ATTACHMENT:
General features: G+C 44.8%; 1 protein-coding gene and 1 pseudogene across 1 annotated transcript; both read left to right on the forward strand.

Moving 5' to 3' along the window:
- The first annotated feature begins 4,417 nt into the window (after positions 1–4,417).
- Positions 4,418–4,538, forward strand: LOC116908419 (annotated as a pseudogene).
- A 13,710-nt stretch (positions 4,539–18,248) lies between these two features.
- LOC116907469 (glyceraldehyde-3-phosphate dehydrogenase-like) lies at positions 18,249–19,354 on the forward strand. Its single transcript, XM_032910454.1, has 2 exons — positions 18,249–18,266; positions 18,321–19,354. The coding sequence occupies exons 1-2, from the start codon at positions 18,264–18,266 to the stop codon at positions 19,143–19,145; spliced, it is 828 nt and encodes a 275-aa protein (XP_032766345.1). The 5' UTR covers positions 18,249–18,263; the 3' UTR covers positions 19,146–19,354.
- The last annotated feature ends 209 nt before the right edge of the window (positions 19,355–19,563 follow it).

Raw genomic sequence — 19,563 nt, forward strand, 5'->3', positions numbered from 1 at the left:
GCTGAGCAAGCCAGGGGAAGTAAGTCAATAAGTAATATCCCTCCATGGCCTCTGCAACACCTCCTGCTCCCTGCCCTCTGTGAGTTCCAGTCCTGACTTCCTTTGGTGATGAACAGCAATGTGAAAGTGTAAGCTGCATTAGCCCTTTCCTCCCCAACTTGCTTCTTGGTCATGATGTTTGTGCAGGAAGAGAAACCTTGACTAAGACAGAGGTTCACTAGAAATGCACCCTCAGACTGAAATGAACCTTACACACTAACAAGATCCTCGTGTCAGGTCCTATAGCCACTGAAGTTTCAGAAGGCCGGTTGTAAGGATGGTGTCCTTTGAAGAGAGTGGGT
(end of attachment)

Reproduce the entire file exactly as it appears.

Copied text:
General features: G+C 44.8%; 1 protein-coding gene and 1 pseudogene across 1 annotated transcript; both read left to right on the forward strand.

Moving 5' to 3' along the window:
- The first annotated feature begins 4,417 nt into the window (after positions 1–4,417).
- Positions 4,418–4,538, forward strand: LOC116908419 (annotated as a pseudogene).
- A 13,710-nt stretch (positions 4,539–18,248) lies between these two features.
- LOC116907469 (glyceraldehyde-3-phosphate dehydrogenase-like) lies at positions 18,249–19,354 on the forward strand. Its single transcript, XM_032910454.1, has 2 exons — positions 18,249–18,266; positions 18,321–19,354. The coding sequence occupies exons 1-2, from the start codon at positions 18,264–18,266 to the stop codon at positions 19,143–19,145; spliced, it is 828 nt and encodes a 275-aa protein (XP_032766345.1). The 5' UTR covers positions 18,249–18,263; the 3' UTR covers positions 19,146–19,354.
- The last annotated feature ends 209 nt before the right edge of the window (positions 19,355–19,563 follow it).

Raw genomic sequence — 19,563 nt, forward strand, 5'->3', positions numbered from 1 at the left:
GCTGAGCAAGCCAGGGGAAGTAAGTCAATAAGTAATATCCCTCCATGGCCTCTGCAACACCTCCTGCTCCCTGCCCTCTGTGAGTTCCAGTCCTGACTTCCTTTGGTGATGAACAGCAATGTGAAAGTGTAAGCTGCATTAGCCCTTTCCTCCCCAACTTGCTTCTTGGTCATGATGTTTGTGCAGGAAGAGAAACCTTGACTAAGACAGAGGTTCACTAGAAATGCACCCTCAGACTGAAATGAACCTTACACACTAACAAGATCCTCGTGTCAGGTCCTATAGCCACTGAAGTTTCAGAAGGCCGGTTGTAAGGATGGTGTCCTTTGAAGAGAGTGGGT